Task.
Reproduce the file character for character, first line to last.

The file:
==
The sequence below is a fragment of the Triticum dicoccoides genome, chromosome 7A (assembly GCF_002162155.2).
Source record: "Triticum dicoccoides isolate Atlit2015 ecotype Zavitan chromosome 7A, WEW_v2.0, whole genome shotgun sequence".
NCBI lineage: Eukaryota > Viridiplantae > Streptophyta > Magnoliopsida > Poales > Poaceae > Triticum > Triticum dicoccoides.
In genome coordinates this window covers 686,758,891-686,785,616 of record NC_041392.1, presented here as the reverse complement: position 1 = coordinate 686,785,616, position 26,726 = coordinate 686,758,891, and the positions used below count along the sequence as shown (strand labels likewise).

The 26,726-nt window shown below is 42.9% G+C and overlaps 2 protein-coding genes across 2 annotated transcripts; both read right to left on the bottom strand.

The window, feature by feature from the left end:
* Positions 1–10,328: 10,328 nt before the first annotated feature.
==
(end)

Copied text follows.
The sequence below is a fragment of the Triticum dicoccoides genome, chromosome 7A (assembly GCF_002162155.2).
Source record: "Triticum dicoccoides isolate Atlit2015 ecotype Zavitan chromosome 7A, WEW_v2.0, whole genome shotgun sequence".
NCBI lineage: Eukaryota > Viridiplantae > Streptophyta > Magnoliopsida > Poales > Poaceae > Triticum > Triticum dicoccoides.
In genome coordinates this window covers 686,758,891-686,785,616 of record NC_041392.1, presented here as the reverse complement: position 1 = coordinate 686,785,616, position 26,726 = coordinate 686,758,891, and the positions used below count along the sequence as shown (strand labels likewise).

The 26,726-nt window shown below is 42.9% G+C and overlaps 2 protein-coding genes across 2 annotated transcripts; both read right to left on the bottom strand.

The window, feature by feature from the left end:
* Positions 1–10,328: 10,328 nt before the first annotated feature.